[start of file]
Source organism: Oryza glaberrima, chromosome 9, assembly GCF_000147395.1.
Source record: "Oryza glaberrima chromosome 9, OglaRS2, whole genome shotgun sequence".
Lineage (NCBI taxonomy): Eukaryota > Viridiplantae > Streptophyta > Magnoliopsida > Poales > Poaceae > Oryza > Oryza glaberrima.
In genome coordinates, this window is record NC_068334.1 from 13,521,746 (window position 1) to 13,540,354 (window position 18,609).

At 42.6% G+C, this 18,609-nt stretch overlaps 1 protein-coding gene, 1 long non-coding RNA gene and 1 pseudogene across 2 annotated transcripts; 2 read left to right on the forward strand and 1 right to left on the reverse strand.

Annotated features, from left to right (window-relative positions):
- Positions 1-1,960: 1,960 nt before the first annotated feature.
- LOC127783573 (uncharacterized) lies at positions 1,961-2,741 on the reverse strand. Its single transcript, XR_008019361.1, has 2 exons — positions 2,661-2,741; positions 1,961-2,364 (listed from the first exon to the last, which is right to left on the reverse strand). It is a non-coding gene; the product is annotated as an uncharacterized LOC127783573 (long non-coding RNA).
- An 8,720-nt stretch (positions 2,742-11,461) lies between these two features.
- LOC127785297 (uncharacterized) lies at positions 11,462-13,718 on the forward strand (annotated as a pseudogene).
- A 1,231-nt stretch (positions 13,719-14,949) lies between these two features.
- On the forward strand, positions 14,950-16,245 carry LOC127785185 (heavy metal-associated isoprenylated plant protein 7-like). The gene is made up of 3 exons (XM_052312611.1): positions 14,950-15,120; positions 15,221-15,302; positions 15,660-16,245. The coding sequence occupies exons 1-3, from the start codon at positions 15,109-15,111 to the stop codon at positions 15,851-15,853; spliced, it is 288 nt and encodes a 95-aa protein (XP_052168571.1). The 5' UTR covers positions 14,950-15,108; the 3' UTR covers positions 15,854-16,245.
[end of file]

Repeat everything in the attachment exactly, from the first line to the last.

Source organism: Oryza glaberrima, chromosome 9, assembly GCF_000147395.1.
Source record: "Oryza glaberrima chromosome 9, OglaRS2, whole genome shotgun sequence".
Lineage (NCBI taxonomy): Eukaryota > Viridiplantae > Streptophyta > Magnoliopsida > Poales > Poaceae > Oryza > Oryza glaberrima.
In genome coordinates, this window is record NC_068334.1 from 13,521,746 (window position 1) to 13,540,354 (window position 18,609).

At 42.6% G+C, this 18,609-nt stretch overlaps 1 protein-coding gene, 1 long non-coding RNA gene and 1 pseudogene across 2 annotated transcripts; 2 read left to right on the forward strand and 1 right to left on the reverse strand.

Annotated features, from left to right (window-relative positions):
- Positions 1-1,960: 1,960 nt before the first annotated feature.
- LOC127783573 (uncharacterized) lies at positions 1,961-2,741 on the reverse strand. Its single transcript, XR_008019361.1, has 2 exons — positions 2,661-2,741; positions 1,961-2,364 (listed from the first exon to the last, which is right to left on the reverse strand). It is a non-coding gene; the product is annotated as an uncharacterized LOC127783573 (long non-coding RNA).
- An 8,720-nt stretch (positions 2,742-11,461) lies between these two features.
- LOC127785297 (uncharacterized) lies at positions 11,462-13,718 on the forward strand (annotated as a pseudogene).
- A 1,231-nt stretch (positions 13,719-14,949) lies between these two features.
- On the forward strand, positions 14,950-16,245 carry LOC127785185 (heavy metal-associated isoprenylated plant protein 7-like). The gene is made up of 3 exons (XM_052312611.1): positions 14,950-15,120; positions 15,221-15,302; positions 15,660-16,245. The coding sequence occupies exons 1-3, from the start codon at positions 15,109-15,111 to the stop codon at positions 15,851-15,853; spliced, it is 288 nt and encodes a 95-aa protein (XP_052168571.1). The 5' UTR covers positions 14,950-15,108; the 3' UTR covers positions 15,854-16,245.